The evening was spent in the beautiful but expensive shopping centre. We could find nowhere to eat even remotely within our price range. In the end we just ate street cooked bready omlet and got a Rikshaw home.
The following day I spent shopping for earrings, and using the internet. In the evening we went to see a very strange movie (in Hindi) about an Indian woman who marries and kills 7 husbands. The best thing about this trip to the cinema was that the chairs almost fully reclined. We saw the 9:30 showing so the place was empty apart from some Indian men who shouted/cheared along. They stopped the movie mid way to fiddle about with the colour levels. I still here the song from the Russian wedding playing on the radio in the streets. Strange. I want to go and see a full Bollywood movie earlier in the day when I'm back in Delhi.
And so onto Varanasi. Filthy, beautiful, spiritual and commercial, all of India can be seen in this city. It's as if someone decided to take all of India's defining features, good or bad, and bundle them together on the side of the Ganges.
Me and the German girl who had been on the bunk opposite to me on the train took a cycle Rikshaw from the station. For forty minutes we moved through the huge city not seeing any other Westerners at all. We crawled in stationary traffic up to a roundabout. Several policemen with whistles where hitting motorbikes and cars with sticks in an attempt to get the traffic moving. We stopped, payed and none too politely told the hotel tout who had latched on to us that he should go away.
The Old City is a intricate web of jumbled alleys and back streets that suddenly spill out onto the immortal expanse of the Ghats of the Ganges. The Ghats are a vast plain of interlocking steps and pavement that descend into the Ganges. They span maybe 2Km along the water. During day the washing is done in the river and dried on the long stretches of hot stone. As you walk along you are regailed with crys of "hello madame boat? very good price" and children with large eyes try and sell you flowers and postcard. At dusk boys play cricket, occassionally losing balls into the water. The sky is full of dartinf swallows and far flown kites, both dancing in the breeze above the city and the river. As dark falls candles released from boats float twinkling down the water and moths cluster around the street lights. Late at night the dogs run the show. The packs that sleep in the sun all day wake up and become a cacophany of barking that draws through the night.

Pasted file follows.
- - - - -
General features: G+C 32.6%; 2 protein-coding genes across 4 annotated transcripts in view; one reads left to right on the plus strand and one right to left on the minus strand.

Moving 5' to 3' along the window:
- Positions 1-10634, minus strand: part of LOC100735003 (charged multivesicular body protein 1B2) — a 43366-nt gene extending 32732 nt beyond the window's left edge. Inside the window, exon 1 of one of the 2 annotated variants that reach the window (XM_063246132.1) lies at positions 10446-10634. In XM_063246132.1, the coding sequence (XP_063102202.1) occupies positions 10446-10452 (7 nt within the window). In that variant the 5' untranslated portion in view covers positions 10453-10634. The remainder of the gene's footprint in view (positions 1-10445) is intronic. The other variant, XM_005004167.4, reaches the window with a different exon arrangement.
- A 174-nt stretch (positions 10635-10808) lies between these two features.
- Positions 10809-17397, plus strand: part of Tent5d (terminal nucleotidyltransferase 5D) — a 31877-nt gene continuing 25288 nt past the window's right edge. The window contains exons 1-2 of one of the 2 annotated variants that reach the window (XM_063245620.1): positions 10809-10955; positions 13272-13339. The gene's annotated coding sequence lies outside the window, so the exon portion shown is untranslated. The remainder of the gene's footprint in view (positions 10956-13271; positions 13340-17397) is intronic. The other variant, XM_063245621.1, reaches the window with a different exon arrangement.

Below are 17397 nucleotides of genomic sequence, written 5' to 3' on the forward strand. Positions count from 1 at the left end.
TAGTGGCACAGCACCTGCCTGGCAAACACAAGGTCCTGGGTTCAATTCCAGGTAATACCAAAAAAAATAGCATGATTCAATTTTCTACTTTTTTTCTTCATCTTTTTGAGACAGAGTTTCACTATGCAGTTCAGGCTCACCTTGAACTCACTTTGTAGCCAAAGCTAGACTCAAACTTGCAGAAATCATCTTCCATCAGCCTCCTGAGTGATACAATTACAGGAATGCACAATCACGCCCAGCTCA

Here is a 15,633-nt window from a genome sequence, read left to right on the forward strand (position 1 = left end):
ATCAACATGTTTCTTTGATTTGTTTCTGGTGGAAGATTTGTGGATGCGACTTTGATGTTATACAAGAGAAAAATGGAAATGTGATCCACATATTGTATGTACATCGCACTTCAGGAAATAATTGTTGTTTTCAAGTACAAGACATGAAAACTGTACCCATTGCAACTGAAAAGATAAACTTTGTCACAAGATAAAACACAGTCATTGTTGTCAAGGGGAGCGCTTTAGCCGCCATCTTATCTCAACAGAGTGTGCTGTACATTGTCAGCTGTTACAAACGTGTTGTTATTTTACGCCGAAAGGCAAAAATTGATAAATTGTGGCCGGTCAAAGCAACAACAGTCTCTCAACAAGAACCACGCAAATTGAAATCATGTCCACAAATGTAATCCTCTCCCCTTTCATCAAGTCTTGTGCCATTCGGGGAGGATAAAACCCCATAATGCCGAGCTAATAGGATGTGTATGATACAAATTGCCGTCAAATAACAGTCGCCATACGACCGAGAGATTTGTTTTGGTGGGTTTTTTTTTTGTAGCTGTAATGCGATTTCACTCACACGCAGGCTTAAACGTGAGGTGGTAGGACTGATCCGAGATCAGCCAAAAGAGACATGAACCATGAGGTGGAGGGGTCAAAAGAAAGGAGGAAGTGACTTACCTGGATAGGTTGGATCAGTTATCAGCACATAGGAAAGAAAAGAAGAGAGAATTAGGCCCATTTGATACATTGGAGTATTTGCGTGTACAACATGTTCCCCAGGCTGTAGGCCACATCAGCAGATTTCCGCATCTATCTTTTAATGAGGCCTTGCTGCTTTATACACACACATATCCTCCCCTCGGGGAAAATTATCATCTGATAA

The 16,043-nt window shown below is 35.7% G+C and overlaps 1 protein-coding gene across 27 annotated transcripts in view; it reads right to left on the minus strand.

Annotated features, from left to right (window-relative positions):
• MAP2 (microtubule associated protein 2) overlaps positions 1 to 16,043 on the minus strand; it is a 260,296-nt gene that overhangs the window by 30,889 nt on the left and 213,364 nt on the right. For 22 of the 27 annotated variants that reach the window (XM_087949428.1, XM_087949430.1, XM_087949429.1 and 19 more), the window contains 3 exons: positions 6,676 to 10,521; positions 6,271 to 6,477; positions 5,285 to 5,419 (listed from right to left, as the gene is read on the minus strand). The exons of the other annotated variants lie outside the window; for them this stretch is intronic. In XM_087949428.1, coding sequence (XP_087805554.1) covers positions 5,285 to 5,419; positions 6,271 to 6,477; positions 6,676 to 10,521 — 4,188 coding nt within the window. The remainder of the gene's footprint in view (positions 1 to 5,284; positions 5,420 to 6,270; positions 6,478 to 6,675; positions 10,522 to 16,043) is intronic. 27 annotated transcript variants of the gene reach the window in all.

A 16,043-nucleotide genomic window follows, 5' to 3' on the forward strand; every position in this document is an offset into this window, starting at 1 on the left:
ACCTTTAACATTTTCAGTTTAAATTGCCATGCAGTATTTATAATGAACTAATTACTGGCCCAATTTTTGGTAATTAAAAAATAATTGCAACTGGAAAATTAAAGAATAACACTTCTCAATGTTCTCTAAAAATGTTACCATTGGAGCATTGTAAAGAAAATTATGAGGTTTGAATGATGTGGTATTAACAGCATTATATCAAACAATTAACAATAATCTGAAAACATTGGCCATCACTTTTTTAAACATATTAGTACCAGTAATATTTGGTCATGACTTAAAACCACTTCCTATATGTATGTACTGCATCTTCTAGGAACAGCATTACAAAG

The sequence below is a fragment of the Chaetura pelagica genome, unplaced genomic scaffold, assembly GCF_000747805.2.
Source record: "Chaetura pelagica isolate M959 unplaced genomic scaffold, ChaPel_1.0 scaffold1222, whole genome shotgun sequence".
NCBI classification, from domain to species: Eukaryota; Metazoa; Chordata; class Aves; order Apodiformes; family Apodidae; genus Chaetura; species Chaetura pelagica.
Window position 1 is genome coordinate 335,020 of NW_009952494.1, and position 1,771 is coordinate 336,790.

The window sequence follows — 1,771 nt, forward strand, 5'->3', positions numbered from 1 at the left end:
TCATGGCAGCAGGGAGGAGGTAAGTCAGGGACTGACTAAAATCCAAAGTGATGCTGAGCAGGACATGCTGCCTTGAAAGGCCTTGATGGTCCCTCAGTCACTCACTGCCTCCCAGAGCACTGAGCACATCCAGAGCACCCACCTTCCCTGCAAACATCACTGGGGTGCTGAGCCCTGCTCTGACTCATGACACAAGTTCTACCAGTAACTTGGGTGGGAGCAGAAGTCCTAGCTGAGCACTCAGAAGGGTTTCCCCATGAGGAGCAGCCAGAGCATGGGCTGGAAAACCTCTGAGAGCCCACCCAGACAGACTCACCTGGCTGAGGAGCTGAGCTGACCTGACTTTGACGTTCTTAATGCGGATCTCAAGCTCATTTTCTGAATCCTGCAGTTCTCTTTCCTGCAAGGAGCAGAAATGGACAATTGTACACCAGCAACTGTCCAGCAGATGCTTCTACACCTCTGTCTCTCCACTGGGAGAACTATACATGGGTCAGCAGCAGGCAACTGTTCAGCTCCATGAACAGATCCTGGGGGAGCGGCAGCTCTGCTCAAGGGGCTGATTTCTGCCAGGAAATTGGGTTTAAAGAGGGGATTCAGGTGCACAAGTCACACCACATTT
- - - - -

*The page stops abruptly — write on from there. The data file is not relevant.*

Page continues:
The alleys are full of every kind of shop. Resteraunts, perfume, bead, silk and music shops all cluster together along tiny alleys coated in cow dung. The dazzling colours of the fabrics and the wares hovered above the filthy ground. Which acting as a toilet for cows and humans, and as a rubbish heap for the whole city. Everyone I knew was ill in Varanasi. I actually saw comparitively little of the city as I was ill for maybe 5 days with a bad stomach and an allergic reaction to tomato soup. For two days or so my face was huge red and puffy. Any activity lasting more than an hour returned me, exhausted, to bed.
My guesthouse had a large balcony that overlooked the Ghats. Different Ghats have different religious significance. Hindus believe that if you die in Varanasi then your soul is released from the eternal cycle of birth and rebirth. To be cremated by the side of the Ganges does something good as well, although I'm not sure exactly what. There are two main burning Ghats where bodies and cremated a day every day. The alleys leading up to these Ghats are filled with shops selling firewood. The wood is the most expensive part of a cremation. The type and quantity of wood used in the cremation are both indications of the wealth of the deceased. There is a special skill to laying the minimum amount of wood so that a body will fully burn. The smoke from the fires mixes with city's pollution, together their haze washes the sky.
Better, and desperate to be somewhere clean I left Varanasi on a morning train. I arrived in Rishikesh at 4:30am and after a freezing Rikshaw ride from Haridwar station. As the day began the sun came slowly into the Valley, it was spring and the air was clean.